Macbeth’s Alex Kingston interview: ‘There might be a bit of mud and blood’
Mrs. Doctor Who talks about morality, living in Los Angeles and playing opposite Kenneth Branagh in a bold new version of Macbeth
Wed May 28 2014
Photograph: Johan Persson
Behind every great Macbeth, there's usually a pretty darn impressive Lady M. As Kenneth Branagh makes his long-overdue New York stage-acting debut in the Scottish play, his partner-in-slaughter is accomplished British actor Alex Kingston. Best known on these shores for roles on ER and Doctor Who, she's also an alum of the Royal Academy of Dramatic Art and the Royal Shakespeare Company.
Trimmed to about two hours, Macbeth premiered last year at the Manchester International Festival, but in May, directors Branagh and Rob Ashford had the company rehearsing at London's Alexandra Palace, as they worked in new cast members and prepared the production for the vast Park Avenue Armory space. At the end of the day, Kingston, 51,another New York theater newbie, looked fresh and fit in a sleeveless black top as she talked via Skype about playing half of a terrifying power couple in a new, spectacular Macbeth.
How did you land Lady Macbeth?
I'd thought about the role over the years, and had a very strong sense of who I felt she was and how they are as a couple. When I met with Ken, I thought, I'm going to put it out there. He's either going to agree with that take or he's not. If he doesn't, then this isn't the production for me. I was incredibly fortunate to discover Ken had very strong feelings that were absolutely along the same lines.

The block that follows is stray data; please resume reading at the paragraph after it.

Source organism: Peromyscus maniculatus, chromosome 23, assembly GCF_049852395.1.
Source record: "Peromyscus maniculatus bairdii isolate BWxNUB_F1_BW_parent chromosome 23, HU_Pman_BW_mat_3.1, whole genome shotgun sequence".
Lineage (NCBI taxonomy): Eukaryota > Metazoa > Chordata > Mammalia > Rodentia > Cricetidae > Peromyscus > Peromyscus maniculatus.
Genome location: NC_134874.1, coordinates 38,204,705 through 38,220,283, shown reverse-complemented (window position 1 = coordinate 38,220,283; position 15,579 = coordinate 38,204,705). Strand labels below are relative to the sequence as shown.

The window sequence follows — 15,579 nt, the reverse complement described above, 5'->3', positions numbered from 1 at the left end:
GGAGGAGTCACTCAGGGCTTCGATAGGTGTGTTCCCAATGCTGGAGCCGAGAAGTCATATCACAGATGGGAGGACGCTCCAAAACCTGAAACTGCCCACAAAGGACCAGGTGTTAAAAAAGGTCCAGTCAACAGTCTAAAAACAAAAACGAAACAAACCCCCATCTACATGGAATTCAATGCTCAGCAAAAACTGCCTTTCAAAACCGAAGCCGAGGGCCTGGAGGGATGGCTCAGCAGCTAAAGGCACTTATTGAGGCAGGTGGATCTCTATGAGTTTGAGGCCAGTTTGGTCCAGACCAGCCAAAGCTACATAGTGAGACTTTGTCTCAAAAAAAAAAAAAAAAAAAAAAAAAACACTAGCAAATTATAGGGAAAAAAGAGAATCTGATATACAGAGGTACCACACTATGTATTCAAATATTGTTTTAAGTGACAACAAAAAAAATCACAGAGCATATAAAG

What were they?
I can't tell you. That's for the audience to discover.
Can you give me a teaser?
[Laughs] I think they're a couple who are hugely in love with one another, and essentially good people who go wrong. I don't think they are inherently evil, and if you start with that idea, there's much more to explore within the play. What if someone offered you the numbers to tomorrow's lottery, and all you had to do was—I don't know…something very bad? How tempted would you be, knowing that you will win $75 million?
How tempted would you be?
It's tough. That's where morality comes in. One does things and in hindsight realizes maybe one shouldn't have. But by the time the play comes to an end, it would be great for an audience to go "Wow," and just see them as real people as opposed to monsters.
Do you think her actions stem from feeling powerless as a woman?
The production is traditional—we haven't contemporized it—but I don't feel that this Lady Macbeth is powerless at all. She's equal with her husband from the get-go. He talks about her being his partner in greatness. Things start to unravel precisely when he stops sharing with her. That's the key to their destruction, actually.
Had you known Kenneth Branagh before this? Did you paths cross during your RADA or RSC days?
He was ahead of me at drama school, but I auditioned for him when I was just starting out and he had already started the Renaissance Theatre Company. Didn't hire me. But I certainly felt like I knew him because we met occasionally over the years at functions. I felt incredibly comfortable working with him.
You and he seem to have a good rapport. You also did Antony and Cleopatra for BBC Radio this year. How did that happen?